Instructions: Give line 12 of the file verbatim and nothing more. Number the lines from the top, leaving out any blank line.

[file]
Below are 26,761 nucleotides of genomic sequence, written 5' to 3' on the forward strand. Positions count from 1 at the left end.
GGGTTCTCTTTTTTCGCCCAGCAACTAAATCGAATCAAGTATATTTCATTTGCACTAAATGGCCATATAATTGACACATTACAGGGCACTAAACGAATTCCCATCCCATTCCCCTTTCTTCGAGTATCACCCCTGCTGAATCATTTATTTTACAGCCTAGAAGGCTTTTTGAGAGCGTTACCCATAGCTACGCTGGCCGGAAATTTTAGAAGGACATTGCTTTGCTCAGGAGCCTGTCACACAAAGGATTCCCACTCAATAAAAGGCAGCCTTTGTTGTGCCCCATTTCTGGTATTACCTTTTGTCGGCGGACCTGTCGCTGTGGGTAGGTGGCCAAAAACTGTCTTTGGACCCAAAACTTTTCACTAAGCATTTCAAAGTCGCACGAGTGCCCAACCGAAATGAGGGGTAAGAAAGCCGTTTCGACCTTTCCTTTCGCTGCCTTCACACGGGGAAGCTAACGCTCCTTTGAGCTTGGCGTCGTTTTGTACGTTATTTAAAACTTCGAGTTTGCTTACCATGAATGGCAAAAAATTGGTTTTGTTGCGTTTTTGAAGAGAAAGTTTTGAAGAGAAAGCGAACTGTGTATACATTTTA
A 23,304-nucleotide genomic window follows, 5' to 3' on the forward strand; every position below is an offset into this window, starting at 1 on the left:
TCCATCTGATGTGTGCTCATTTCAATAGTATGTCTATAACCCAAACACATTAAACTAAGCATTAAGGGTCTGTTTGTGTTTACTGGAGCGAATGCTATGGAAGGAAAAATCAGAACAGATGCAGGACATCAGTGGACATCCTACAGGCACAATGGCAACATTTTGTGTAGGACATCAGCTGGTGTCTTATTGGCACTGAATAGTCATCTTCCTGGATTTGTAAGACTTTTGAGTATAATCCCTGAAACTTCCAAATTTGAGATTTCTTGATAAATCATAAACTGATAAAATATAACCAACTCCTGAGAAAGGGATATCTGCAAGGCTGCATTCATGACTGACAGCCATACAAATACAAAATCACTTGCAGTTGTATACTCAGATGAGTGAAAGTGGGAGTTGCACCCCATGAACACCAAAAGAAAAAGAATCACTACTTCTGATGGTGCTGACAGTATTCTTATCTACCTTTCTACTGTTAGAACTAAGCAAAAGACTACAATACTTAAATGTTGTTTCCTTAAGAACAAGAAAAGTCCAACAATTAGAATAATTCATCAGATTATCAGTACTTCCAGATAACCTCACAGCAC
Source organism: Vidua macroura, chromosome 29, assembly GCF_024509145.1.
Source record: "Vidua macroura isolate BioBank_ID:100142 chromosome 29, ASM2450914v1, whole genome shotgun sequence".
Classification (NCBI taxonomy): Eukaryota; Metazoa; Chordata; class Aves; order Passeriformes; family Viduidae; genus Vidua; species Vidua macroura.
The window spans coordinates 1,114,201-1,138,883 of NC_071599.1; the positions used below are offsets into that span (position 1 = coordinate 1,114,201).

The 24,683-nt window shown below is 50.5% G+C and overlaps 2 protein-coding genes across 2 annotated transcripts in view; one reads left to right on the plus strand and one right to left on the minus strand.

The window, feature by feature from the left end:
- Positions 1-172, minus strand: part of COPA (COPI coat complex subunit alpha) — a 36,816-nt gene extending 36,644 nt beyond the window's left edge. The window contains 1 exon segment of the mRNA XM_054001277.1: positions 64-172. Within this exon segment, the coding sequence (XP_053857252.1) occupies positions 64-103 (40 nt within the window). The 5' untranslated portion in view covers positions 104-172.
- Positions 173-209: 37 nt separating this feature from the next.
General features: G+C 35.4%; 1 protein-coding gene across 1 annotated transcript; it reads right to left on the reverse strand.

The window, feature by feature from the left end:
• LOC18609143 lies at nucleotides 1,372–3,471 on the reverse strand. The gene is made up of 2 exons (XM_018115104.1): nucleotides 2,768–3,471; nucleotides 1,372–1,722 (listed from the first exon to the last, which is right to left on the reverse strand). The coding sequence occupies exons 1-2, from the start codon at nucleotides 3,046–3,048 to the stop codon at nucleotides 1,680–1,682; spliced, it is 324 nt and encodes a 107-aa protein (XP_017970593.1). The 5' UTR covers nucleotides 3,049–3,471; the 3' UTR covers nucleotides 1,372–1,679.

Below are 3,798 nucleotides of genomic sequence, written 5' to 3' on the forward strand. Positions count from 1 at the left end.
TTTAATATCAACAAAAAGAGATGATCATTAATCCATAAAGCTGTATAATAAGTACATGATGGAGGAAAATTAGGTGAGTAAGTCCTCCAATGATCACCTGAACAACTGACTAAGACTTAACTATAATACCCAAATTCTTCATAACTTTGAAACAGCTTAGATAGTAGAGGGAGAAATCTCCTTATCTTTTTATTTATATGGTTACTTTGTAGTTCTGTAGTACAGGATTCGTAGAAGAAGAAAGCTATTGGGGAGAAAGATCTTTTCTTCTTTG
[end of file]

- Positions 173-209: 37 nt separating this feature from the next.